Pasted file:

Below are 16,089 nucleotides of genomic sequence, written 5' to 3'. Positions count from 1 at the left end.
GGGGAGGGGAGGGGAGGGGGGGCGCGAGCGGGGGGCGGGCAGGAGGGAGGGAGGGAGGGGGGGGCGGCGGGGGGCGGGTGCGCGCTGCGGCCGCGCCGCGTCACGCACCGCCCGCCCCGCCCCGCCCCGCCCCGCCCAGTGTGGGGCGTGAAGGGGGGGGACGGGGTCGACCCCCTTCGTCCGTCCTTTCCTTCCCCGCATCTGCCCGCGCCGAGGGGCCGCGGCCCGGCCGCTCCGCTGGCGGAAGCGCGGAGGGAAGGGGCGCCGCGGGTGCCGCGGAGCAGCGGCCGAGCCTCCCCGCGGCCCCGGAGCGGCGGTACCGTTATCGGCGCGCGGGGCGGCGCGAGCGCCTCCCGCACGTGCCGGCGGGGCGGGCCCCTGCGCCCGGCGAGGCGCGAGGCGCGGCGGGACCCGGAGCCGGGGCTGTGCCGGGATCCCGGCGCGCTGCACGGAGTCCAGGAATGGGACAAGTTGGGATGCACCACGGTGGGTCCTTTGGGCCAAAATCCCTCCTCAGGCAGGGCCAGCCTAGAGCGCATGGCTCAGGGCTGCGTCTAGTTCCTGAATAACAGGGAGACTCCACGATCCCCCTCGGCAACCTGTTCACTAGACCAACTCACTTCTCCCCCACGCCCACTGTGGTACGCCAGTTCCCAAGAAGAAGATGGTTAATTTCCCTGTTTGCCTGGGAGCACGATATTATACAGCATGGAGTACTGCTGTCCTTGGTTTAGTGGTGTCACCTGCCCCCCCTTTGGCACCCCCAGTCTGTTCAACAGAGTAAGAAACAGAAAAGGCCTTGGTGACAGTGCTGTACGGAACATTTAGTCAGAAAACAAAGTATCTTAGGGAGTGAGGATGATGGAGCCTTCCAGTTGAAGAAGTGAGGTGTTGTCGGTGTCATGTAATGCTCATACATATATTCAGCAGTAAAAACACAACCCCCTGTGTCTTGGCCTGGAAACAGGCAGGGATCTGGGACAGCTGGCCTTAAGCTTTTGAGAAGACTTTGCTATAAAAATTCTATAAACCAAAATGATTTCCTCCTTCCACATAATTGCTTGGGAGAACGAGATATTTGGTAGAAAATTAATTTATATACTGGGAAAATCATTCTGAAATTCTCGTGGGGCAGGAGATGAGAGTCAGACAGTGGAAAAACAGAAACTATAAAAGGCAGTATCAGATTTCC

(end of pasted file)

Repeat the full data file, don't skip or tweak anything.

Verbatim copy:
Below are 16,089 nucleotides of genomic sequence, written 5' to 3'. Positions count from 1 at the left end.
GGGGAGGGGAGGGGAGGGGGGGCGCGAGCGGGGGGCGGGCAGGAGGGAGGGAGGGAGGGGGGGGCGGCGGGGGGCGGGTGCGCGCTGCGGCCGCGCCGCGTCACGCACCGCCCGCCCCGCCCCGCCCCGCCCCGCCCAGTGTGGGGCGTGAAGGGGGGGGACGGGGTCGACCCCCTTCGTCCGTCCTTTCCTTCCCCGCATCTGCCCGCGCCGAGGGGCCGCGGCCCGGCCGCTCCGCTGGCGGAAGCGCGGAGGGAAGGGGCGCCGCGGGTGCCGCGGAGCAGCGGCCGAGCCTCCCCGCGGCCCCGGAGCGGCGGTACCGTTATCGGCGCGCGGGGCGGCGCGAGCGCCTCCCGCACGTGCCGGCGGGGCGGGCCCCTGCGCCCGGCGAGGCGCGAGGCGCGGCGGGACCCGGAGCCGGGGCTGTGCCGGGATCCCGGCGCGCTGCACGGAGTCCAGGAATGGGACAAGTTGGGATGCACCACGGTGGGTCCTTTGGGCCAAAATCCCTCCTCAGGCAGGGCCAGCCTAGAGCGCATGGCTCAGGGCTGCGTCTAGTTCCTGAATAACAGGGAGACTCCACGATCCCCCTCGGCAACCTGTTCACTAGACCAACTCACTTCTCCCCCACGCCCACTGTGGTACGCCAGTTCCCAAGAAGAAGATGGTTAATTTCCCTGTTTGCCTGGGAGCACGATATTATACAGCATGGAGTACTGCTGTCCTTGGTTTAGTGGTGTCACCTGCCCCCCCTTTGGCACCCCCAGTCTGTTCAACAGAGTAAGAAACAGAAAAGGCCTTGGTGACAGTGCTGTACGGAACATTTAGTCAGAAAACAAAGTATCTTAGGGAGTGAGGATGATGGAGCCTTCCAGTTGAAGAAGTGAGGTGTTGTCGGTGTCATGTAATGCTCATACATATATTCAGCAGTAAAAACACAACCCCCTGTGTCTTGGCCTGGAAACAGGCAGGGATCTGGGACAGCTGGCCTTAAGCTTTTGAGAAGACTTTGCTATAAAAATTCTATAAACCAAAATGATTTCCTCCTTCCACATAATTGCTTGGGAGAACGAGATATTTGGTAGAAAATTAATTTATATACTGGGAAAATCATTCTGAAATTCTCGTGGGGCAGGAGATGAGAGTCAGACAGTGGAAAAACAGAAACTATAAAAGGCAGTATCAGATTTCC